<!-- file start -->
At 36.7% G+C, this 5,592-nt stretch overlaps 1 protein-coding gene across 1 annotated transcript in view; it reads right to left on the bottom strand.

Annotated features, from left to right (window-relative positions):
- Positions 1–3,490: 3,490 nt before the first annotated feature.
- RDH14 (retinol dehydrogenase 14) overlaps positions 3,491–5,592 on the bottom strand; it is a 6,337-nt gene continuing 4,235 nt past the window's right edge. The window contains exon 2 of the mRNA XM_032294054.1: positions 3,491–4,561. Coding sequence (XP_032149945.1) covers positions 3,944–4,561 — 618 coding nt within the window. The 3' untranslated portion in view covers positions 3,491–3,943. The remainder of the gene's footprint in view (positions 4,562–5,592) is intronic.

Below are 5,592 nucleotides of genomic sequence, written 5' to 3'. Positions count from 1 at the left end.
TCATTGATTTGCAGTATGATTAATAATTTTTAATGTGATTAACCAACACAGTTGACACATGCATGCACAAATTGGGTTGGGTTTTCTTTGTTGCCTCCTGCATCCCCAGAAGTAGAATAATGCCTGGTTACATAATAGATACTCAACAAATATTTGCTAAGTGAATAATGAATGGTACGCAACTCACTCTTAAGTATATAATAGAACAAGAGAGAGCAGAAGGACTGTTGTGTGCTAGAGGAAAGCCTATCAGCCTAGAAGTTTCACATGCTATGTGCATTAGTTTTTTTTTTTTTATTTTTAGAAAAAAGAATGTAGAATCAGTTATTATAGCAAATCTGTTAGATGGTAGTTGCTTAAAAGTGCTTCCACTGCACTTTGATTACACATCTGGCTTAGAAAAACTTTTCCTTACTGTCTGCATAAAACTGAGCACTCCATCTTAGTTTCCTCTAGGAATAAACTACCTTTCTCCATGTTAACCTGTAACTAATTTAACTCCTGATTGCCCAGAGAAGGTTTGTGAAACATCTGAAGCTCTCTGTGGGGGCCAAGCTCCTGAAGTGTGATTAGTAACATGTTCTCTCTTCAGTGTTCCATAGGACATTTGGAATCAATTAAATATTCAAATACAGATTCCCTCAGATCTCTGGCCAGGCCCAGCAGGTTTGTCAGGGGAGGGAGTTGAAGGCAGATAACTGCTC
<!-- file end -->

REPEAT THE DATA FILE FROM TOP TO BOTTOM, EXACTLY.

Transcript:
At 36.7% G+C, this 5,592-nt stretch overlaps 1 protein-coding gene across 1 annotated transcript in view; it reads right to left on the bottom strand.

Annotated features, from left to right (window-relative positions):
- Positions 1–3,490: 3,490 nt before the first annotated feature.
- RDH14 (retinol dehydrogenase 14) overlaps positions 3,491–5,592 on the bottom strand; it is a 6,337-nt gene continuing 4,235 nt past the window's right edge. The window contains exon 2 of the mRNA XM_032294054.1: positions 3,491–4,561. Coding sequence (XP_032149945.1) covers positions 3,944–4,561 — 618 coding nt within the window. The 3' untranslated portion in view covers positions 3,491–3,943. The remainder of the gene's footprint in view (positions 4,562–5,592) is intronic.

Below are 5,592 nucleotides of genomic sequence, written 5' to 3'. Positions count from 1 at the left end.
TCATTGATTTGCAGTATGATTAATAATTTTTAATGTGATTAACCAACACAGTTGACACATGCATGCACAAATTGGGTTGGGTTTTCTTTGTTGCCTCCTGCATCCCCAGAAGTAGAATAATGCCTGGTTACATAATAGATACTCAACAAATATTTGCTAAGTGAATAATGAATGGTACGCAACTCACTCTTAAGTATATAATAGAACAAGAGAGAGCAGAAGGACTGTTGTGTGCTAGAGGAAAGCCTATCAGCCTAGAAGTTTCACATGCTATGTGCATTAGTTTTTTTTTTTTTATTTTTAGAAAAAAGAATGTAGAATCAGTTATTATAGCAAATCTGTTAGATGGTAGTTGCTTAAAAGTGCTTCCACTGCACTTTGATTACACATCTGGCTTAGAAAAACTTTTCCTTACTGTCTGCATAAAACTGAGCACTCCATCTTAGTTTCCTCTAGGAATAAACTACCTTTCTCCATGTTAACCTGTAACTAATTTAACTCCTGATTGCCCAGAGAAGGTTTGTGAAACATCTGAAGCTCTCTGTGGGGGCCAAGCTCCTGAAGTGTGATTAGTAACATGTTCTCTCTTCAGTGTTCCATAGGACATTTGGAATCAATTAAATATTCAAATACAGATTCCCTCAGATCTCTGGCCAGGCCCAGCAGGTTTGTCAGGGGAGGGAGTTGAAGGCAGATAACTGCTC